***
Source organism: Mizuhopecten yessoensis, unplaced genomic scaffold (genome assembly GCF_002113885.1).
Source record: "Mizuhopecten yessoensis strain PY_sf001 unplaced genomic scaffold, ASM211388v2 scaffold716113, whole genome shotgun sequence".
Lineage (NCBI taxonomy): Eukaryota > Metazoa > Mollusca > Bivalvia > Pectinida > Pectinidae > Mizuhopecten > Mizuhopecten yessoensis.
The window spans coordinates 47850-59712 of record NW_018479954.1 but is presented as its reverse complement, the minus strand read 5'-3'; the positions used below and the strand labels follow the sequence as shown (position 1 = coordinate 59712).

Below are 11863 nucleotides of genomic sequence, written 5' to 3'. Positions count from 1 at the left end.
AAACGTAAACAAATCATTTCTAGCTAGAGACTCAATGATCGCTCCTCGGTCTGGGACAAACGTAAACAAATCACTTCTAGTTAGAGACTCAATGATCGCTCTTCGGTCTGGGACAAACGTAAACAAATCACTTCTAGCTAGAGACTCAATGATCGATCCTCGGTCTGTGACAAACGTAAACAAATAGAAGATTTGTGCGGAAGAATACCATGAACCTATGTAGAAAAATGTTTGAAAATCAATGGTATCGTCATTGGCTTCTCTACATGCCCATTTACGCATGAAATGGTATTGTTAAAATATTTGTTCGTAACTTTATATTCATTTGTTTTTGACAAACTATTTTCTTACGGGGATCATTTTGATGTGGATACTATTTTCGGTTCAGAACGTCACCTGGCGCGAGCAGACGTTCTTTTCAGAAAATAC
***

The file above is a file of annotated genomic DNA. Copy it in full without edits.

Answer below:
Source organism: Mizuhopecten yessoensis, unplaced genomic scaffold (genome assembly GCF_002113885.1).
Source record: "Mizuhopecten yessoensis strain PY_sf001 unplaced genomic scaffold, ASM211388v2 scaffold716113, whole genome shotgun sequence".
Lineage (NCBI taxonomy): Eukaryota > Metazoa > Mollusca > Bivalvia > Pectinida > Pectinidae > Mizuhopecten > Mizuhopecten yessoensis.
The window spans coordinates 47850-59712 of record NW_018479954.1 but is presented as its reverse complement, the minus strand read 5'-3'; the positions used below and the strand labels follow the sequence as shown (position 1 = coordinate 59712).

Below are 11863 nucleotides of genomic sequence, written 5' to 3'. Positions count from 1 at the left end.
AAACGTAAACAAATCATTTCTAGCTAGAGACTCAATGATCGCTCCTCGGTCTGGGACAAACGTAAACAAATCACTTCTAGTTAGAGACTCAATGATCGCTCTTCGGTCTGGGACAAACGTAAACAAATCACTTCTAGCTAGAGACTCAATGATCGATCCTCGGTCTGTGACAAACGTAAACAAATAGAAGATTTGTGCGGAAGAATACCATGAACCTATGTAGAAAAATGTTTGAAAATCAATGGTATCGTCATTGGCTTCTCTACATGCCCATTTACGCATGAAATGGTATTGTTAAAATATTTGTTCGTAACTTTATATTCATTTGTTTTTGACAAACTATTTTCTTACGGGGATCATTTTGATGTGGATACTATTTTCGGTTCAGAACGTCACCTGGCGCGAGCAGACGTTCTTTTCAGAAAATAC